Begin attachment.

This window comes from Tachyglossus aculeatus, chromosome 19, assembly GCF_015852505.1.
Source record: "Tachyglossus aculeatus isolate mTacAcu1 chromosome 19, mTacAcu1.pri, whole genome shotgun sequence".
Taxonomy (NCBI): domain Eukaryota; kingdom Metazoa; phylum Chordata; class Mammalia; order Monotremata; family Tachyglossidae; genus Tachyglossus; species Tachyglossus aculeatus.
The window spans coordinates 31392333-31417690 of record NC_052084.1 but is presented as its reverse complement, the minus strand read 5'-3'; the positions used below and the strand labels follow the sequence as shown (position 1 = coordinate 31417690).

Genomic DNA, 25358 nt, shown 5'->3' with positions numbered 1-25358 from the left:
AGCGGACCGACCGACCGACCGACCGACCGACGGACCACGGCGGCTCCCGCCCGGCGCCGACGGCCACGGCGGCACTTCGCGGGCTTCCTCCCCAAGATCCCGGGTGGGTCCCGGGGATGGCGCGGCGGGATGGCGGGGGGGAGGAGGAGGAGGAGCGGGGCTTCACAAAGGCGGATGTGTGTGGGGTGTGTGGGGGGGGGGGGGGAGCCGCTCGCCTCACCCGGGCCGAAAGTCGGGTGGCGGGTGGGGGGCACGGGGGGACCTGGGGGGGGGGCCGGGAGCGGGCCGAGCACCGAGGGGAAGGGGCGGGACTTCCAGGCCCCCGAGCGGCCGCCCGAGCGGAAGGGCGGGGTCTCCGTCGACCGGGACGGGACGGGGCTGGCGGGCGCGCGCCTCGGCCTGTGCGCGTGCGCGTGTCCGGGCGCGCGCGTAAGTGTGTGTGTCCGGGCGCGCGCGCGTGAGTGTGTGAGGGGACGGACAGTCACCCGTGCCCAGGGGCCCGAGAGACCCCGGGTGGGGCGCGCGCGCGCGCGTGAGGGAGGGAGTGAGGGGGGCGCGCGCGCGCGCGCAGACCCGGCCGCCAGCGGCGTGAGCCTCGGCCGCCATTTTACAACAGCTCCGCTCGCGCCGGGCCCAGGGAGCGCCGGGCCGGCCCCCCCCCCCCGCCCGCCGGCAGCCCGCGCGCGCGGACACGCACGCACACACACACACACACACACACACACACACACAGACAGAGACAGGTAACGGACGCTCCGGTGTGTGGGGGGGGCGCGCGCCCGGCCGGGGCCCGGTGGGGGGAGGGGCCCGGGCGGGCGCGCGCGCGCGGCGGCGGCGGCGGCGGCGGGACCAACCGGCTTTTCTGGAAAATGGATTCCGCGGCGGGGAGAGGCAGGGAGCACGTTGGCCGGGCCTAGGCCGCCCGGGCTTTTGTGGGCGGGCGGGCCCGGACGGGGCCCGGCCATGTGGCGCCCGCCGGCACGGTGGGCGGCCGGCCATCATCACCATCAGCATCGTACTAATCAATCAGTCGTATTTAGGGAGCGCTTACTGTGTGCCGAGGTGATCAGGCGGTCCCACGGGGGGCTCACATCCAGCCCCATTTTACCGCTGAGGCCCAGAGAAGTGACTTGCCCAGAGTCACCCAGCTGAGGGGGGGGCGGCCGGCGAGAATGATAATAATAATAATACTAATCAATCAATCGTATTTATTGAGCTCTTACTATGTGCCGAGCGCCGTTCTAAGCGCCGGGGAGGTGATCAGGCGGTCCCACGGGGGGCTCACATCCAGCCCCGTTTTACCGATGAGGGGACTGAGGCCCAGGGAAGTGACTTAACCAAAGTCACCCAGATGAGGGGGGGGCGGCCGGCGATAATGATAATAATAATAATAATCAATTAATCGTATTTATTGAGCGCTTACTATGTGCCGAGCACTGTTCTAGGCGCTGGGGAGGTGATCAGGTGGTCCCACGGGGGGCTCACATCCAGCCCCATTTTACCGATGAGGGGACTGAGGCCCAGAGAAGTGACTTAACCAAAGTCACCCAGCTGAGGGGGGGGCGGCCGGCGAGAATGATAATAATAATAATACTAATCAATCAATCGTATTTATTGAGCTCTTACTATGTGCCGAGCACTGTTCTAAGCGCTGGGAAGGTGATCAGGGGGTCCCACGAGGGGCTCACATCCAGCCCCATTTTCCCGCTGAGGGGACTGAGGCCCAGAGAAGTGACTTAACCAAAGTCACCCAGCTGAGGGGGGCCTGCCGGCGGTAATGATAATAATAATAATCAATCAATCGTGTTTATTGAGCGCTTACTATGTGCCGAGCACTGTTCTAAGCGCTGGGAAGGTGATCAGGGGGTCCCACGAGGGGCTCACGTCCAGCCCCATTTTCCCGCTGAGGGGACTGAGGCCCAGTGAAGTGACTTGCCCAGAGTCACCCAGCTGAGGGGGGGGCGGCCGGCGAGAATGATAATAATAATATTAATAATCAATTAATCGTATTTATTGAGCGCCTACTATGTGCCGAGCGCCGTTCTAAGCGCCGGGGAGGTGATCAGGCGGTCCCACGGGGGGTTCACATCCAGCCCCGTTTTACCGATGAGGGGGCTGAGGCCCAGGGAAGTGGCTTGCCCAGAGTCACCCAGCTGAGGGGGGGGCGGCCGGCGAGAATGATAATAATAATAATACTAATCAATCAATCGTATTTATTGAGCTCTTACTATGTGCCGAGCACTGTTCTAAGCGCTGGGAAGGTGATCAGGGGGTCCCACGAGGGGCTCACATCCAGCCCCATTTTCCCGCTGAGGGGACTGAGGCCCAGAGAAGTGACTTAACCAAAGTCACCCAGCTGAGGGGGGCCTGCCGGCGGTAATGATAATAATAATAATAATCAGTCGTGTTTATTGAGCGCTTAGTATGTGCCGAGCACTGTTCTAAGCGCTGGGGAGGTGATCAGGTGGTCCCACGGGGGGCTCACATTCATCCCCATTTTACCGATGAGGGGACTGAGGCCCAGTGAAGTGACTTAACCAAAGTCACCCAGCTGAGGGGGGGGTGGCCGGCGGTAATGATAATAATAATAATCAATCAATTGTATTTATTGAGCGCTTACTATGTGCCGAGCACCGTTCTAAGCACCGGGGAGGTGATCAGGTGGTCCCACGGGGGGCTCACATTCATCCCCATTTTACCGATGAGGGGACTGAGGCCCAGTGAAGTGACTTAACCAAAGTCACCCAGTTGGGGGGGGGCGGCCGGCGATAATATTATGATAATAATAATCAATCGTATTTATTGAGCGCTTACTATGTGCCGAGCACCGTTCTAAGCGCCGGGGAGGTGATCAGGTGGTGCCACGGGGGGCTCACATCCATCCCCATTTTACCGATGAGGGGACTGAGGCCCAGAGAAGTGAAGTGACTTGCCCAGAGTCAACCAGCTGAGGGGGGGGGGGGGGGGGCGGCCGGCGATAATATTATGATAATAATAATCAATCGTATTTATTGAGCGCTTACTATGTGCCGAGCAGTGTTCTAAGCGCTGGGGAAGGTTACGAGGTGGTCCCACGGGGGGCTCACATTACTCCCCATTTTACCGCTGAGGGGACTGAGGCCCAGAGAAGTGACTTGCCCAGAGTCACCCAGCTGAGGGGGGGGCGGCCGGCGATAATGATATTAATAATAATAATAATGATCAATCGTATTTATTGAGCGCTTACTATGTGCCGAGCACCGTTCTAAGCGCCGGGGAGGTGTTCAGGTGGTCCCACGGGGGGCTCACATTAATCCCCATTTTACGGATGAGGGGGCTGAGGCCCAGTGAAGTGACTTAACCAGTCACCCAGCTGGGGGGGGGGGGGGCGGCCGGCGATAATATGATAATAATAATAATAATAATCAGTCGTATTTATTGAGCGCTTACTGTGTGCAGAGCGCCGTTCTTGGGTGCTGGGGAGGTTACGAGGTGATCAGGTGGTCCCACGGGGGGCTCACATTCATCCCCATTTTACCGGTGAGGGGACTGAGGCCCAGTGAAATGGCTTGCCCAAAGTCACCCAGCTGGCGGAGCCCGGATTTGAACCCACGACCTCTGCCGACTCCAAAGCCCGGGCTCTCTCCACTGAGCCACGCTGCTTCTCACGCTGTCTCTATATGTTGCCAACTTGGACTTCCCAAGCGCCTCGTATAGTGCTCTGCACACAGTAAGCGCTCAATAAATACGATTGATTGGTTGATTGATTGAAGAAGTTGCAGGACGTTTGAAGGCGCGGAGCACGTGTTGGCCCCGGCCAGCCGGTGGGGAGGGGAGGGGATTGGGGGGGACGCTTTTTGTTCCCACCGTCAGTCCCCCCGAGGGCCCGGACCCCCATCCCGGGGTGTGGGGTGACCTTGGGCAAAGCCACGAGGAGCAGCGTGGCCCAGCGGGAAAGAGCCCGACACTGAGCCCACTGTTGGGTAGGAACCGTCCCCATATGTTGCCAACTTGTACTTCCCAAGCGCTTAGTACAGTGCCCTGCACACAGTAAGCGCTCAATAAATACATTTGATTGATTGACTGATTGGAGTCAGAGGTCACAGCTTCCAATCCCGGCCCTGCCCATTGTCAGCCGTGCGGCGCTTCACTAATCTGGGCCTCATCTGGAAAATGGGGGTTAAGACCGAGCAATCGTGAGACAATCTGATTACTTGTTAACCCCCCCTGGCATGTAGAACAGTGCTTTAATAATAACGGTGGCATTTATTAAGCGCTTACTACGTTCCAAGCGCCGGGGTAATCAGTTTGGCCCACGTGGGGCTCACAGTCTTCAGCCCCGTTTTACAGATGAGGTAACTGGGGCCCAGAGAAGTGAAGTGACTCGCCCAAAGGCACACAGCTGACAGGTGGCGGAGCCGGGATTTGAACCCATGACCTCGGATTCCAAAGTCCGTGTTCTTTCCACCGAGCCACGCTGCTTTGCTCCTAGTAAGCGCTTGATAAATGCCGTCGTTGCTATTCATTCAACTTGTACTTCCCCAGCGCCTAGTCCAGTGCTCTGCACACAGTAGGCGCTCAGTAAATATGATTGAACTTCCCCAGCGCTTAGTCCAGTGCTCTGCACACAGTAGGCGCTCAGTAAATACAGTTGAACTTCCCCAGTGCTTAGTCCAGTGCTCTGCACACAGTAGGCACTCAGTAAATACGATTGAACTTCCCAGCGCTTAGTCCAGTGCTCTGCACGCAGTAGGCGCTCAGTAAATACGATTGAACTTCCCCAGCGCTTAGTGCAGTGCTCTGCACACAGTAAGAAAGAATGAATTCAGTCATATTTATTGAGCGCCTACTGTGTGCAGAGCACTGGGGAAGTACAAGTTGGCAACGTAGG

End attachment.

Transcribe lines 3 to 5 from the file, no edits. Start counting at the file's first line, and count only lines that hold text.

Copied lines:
Taxonomy (NCBI): domain Eukaryota; kingdom Metazoa; phylum Chordata; class Mammalia; order Monotremata; family Tachyglossidae; genus Tachyglossus; species Tachyglossus aculeatus.
The window spans coordinates 31392333-31417690 of record NC_052084.1 but is presented as its reverse complement, the minus strand read 5'-3'; the positions used below and the strand labels follow the sequence as shown (position 1 = coordinate 31417690).

Genomic DNA, 25358 nt, shown 5'->3' with positions numbered 1-25358 from the left: